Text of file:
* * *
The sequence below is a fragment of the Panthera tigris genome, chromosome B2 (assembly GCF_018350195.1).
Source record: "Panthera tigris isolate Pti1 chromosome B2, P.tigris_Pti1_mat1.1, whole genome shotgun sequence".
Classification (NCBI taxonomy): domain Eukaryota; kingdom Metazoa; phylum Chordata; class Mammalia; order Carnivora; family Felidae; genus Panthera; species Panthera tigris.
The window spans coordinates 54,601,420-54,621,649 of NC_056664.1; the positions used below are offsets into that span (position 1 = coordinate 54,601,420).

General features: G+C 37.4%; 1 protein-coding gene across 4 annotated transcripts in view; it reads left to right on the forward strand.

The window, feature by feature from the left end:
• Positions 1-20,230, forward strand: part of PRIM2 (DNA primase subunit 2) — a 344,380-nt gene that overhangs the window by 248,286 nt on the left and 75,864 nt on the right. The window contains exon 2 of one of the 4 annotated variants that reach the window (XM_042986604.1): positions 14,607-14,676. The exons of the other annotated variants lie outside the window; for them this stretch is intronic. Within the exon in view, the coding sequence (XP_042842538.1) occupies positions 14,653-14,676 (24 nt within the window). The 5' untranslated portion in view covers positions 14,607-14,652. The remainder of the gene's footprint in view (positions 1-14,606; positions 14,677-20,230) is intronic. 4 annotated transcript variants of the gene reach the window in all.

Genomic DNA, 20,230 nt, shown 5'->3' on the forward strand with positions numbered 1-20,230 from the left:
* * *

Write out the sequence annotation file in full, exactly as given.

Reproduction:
The sequence below is a fragment of the Panthera tigris genome, chromosome B2 (assembly GCF_018350195.1).
Source record: "Panthera tigris isolate Pti1 chromosome B2, P.tigris_Pti1_mat1.1, whole genome shotgun sequence".
Classification (NCBI taxonomy): domain Eukaryota; kingdom Metazoa; phylum Chordata; class Mammalia; order Carnivora; family Felidae; genus Panthera; species Panthera tigris.
The window spans coordinates 54,601,420-54,621,649 of NC_056664.1; the positions used below are offsets into that span (position 1 = coordinate 54,601,420).

General features: G+C 37.4%; 1 protein-coding gene across 4 annotated transcripts in view; it reads left to right on the forward strand.

The window, feature by feature from the left end:
• Positions 1-20,230, forward strand: part of PRIM2 (DNA primase subunit 2) — a 344,380-nt gene that overhangs the window by 248,286 nt on the left and 75,864 nt on the right. The window contains exon 2 of one of the 4 annotated variants that reach the window (XM_042986604.1): positions 14,607-14,676. The exons of the other annotated variants lie outside the window; for them this stretch is intronic. Within the exon in view, the coding sequence (XP_042842538.1) occupies positions 14,653-14,676 (24 nt within the window). The 5' untranslated portion in view covers positions 14,607-14,652. The remainder of the gene's footprint in view (positions 1-14,606; positions 14,677-20,230) is intronic. 4 annotated transcript variants of the gene reach the window in all.

Genomic DNA, 20,230 nt, shown 5'->3' on the forward strand with positions numbered 1-20,230 from the left: